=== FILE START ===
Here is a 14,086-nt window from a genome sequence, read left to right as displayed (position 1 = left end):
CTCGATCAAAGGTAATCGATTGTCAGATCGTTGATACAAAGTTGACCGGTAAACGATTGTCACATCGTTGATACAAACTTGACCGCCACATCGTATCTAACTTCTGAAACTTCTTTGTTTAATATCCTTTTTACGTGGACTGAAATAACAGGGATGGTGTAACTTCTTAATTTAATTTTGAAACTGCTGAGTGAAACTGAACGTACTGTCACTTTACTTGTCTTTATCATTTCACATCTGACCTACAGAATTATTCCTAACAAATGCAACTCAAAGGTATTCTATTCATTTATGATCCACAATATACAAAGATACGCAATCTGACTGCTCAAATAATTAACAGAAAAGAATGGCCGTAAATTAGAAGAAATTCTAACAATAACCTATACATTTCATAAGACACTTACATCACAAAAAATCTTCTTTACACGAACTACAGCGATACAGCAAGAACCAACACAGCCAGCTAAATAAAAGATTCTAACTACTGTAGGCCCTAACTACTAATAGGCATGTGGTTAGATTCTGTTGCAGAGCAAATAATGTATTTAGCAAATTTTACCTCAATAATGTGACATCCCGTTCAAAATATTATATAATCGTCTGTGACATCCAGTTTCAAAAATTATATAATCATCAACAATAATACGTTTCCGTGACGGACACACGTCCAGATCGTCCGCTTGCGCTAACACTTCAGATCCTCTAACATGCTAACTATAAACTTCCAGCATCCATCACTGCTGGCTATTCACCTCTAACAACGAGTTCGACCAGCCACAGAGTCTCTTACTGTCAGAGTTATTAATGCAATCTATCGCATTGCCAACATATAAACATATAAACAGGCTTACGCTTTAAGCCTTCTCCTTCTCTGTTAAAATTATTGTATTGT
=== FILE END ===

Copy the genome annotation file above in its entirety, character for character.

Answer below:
Here is a 14,086-nt window from a genome sequence, read left to right as displayed (position 1 = left end):
CTCGATCAAAGGTAATCGATTGTCAGATCGTTGATACAAAGTTGACCGGTAAACGATTGTCACATCGTTGATACAAACTTGACCGCCACATCGTATCTAACTTCTGAAACTTCTTTGTTTAATATCCTTTTTACGTGGACTGAAATAACAGGGATGGTGTAACTTCTTAATTTAATTTTGAAACTGCTGAGTGAAACTGAACGTACTGTCACTTTACTTGTCTTTATCATTTCACATCTGACCTACAGAATTATTCCTAACAAATGCAACTCAAAGGTATTCTATTCATTTATGATCCACAATATACAAAGATACGCAATCTGACTGCTCAAATAATTAACAGAAAAGAATGGCCGTAAATTAGAAGAAATTCTAACAATAACCTATACATTTCATAAGACACTTACATCACAAAAAATCTTCTTTACACGAACTACAGCGATACAGCAAGAACCAACACAGCCAGCTAAATAAAAGATTCTAACTACTGTAGGCCCTAACTACTAATAGGCATGTGGTTAGATTCTGTTGCAGAGCAAATAATGTATTTAGCAAATTTTACCTCAATAATGTGACATCCCGTTCAAAATATTATATAATCGTCTGTGACATCCAGTTTCAAAAATTATATAATCATCAACAATAATACGTTTCCGTGACGGACACACGTCCAGATCGTCCGCTTGCGCTAACACTTCAGATCCTCTAACATGCTAACTATAAACTTCCAGCATCCATCACTGCTGGCTATTCACCTCTAACAACGAGTTCGACCAGCCACAGAGTCTCTTACTGTCAGAGTTATTAATGCAATCTATCGCATTGCCAACATATAAACATATAAACAGGCTTACGCTTTAAGCCTTCTCCTTCTCTGTTAAAATTATTGTATTGT